Chicago's A. Philip Randolph Pullman Porter Museum Presents HONORING THE BROTHERHOOD This Weekend
Today, August 24th and Sunday Aug 25, 2013, the A. Philip Randolph Pullman Porter Museum will host a series of events appropriately titled, "Honoring The Brotherhood." The events are a celebration of two historically significant dates in American history; the Founding Anniversary of the Brotherhood of Sleeping Car Porters (AKA) Pullman Porters, and the 50th Anniversary of the 1963 March on Washington. The August 25th event includes a precursor celebration to the actual August 28 anniversary date. A separate event honoring the historic date of August 28th is being planned by Museum 44 "Where Hip Hop Meets History" the youth and young adult program division of APRPP Museum.
In August of 1925, A. Philip Randolph founded the Brotherhood of Sleeping Car Porters the first black labor union in America to be chartered, under the AFL and, the first to win a collective bargaining agreement, with a major US corporation-And of course the 50th Anniversary of the 1963 March on Washington which needs no explanation. The celebratory weekend will culminate with a "GALA" on the grounds of the APRPP Museum. Newly elected 2nd Congressional district Congresswoman Robin Kelly and Illinois State Representative Elgie Sims will stop by to offer congrats and pre-dinner comments to guests attending the event.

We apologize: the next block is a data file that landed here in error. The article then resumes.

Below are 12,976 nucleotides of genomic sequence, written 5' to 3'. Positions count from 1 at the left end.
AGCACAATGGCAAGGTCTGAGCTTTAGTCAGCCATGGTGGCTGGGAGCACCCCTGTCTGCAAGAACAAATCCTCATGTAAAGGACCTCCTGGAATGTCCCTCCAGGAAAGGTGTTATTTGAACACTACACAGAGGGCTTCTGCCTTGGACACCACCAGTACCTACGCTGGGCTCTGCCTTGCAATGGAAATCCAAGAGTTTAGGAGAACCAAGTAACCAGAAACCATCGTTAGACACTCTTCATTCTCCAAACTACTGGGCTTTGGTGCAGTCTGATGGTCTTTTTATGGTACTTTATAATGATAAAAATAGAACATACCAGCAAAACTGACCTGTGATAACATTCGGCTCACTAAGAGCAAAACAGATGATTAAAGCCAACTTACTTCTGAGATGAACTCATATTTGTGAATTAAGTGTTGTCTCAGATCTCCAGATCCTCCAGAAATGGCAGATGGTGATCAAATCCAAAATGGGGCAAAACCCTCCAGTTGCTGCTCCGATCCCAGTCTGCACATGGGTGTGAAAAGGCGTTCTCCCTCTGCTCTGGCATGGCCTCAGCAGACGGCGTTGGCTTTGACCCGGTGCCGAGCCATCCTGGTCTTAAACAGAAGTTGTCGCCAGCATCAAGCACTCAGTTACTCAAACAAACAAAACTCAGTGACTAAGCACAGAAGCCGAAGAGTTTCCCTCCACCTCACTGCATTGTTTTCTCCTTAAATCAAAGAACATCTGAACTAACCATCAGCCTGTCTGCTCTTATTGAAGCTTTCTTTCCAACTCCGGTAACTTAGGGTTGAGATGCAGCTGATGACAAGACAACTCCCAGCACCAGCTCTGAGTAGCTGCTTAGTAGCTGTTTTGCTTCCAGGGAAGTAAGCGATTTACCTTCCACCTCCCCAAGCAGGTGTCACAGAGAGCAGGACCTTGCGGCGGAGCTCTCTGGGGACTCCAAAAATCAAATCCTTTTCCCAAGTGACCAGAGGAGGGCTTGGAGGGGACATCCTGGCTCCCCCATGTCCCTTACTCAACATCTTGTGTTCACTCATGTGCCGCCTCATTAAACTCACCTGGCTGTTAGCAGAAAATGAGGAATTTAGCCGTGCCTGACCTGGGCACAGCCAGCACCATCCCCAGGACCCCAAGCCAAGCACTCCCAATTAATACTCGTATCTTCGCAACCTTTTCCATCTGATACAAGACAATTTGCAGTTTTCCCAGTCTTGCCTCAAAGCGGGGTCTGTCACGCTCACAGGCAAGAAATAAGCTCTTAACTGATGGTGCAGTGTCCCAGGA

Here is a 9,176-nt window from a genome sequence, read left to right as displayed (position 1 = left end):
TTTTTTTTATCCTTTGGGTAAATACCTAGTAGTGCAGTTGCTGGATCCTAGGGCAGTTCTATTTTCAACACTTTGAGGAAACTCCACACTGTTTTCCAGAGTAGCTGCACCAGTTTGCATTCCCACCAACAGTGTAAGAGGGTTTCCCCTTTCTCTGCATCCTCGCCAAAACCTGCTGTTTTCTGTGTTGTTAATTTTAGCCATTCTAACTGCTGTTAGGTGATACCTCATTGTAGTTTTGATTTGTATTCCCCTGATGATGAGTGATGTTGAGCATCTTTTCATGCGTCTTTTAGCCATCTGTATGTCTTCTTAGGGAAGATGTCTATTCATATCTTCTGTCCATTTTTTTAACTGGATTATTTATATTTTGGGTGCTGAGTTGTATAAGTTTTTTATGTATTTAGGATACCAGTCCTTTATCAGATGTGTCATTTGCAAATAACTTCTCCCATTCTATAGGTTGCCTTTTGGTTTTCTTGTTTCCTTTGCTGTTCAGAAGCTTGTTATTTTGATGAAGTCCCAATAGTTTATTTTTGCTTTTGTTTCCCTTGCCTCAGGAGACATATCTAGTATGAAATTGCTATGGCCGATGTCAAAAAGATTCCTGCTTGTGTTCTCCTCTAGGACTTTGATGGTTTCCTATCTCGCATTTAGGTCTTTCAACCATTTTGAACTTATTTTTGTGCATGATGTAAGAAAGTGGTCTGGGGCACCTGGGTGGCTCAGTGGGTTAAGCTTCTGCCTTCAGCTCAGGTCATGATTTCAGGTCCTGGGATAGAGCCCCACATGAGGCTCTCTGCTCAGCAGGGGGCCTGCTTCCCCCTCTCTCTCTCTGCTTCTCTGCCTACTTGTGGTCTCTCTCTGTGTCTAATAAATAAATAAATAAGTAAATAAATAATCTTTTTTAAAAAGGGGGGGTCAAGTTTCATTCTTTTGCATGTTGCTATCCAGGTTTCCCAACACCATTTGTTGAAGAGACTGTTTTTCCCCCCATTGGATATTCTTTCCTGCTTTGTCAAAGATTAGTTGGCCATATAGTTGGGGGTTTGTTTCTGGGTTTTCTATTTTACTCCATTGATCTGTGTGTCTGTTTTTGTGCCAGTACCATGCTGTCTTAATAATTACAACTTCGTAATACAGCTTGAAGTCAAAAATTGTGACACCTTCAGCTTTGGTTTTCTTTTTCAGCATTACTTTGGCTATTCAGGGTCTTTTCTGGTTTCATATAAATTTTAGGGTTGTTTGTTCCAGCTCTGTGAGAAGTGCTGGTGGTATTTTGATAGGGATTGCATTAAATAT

On Saturday, the hours of the activities will be from 1:00 to 5:00p.m. Admission is free however, donations are appreciated. There will be Lectures, Music, Food, and Merchandise Vendors. On Sunday, the GALA will be from 5:00 to 9:00 p.m and the tickets are $50.00
It is a little known fact that it was A. Philip Randolph who conceived the idea of the 1963 March on Washington, a vision and a plan he created for a March on Washington in 1941, which was organized to protest against discrimination in the defense industries. That effort resulted in President Franklin D. Roosevelt signing Executive Order 8802- barring discrimination in defense industries and resulted in the creation of the Fair Employment Act. As a result of those actions, Randolph called off his proposed march. In 1963, Randolph unwrapped that plan and began assembling an organizing committee. Randolph paired his strategy with the organizing genius of Bayard Rustin, and the Brotherhood of Sleeping Car Porters as the initial foot soldiers and as the saying goes, the rest is history.
"We are all very excited about this year's event," says David A. Peterson Jr., president of the APRPP Museum. "We are humbled by the opportunity to celebrate these two historic events and we look forward to taking part in the August 28th event that is being produced by Museum 44, "Where Hip Hop Meets History" the youth and young adult division of APRPP Museum. It is only fitting that these events take place at the only museum in the nation that bears the names of A. Philip Randolph and the Pullman Porters."
For more information about the events visit the website at www.prpullmanportermuseum.org Or Contact Event Coordinator Pam Williams 708-705-0376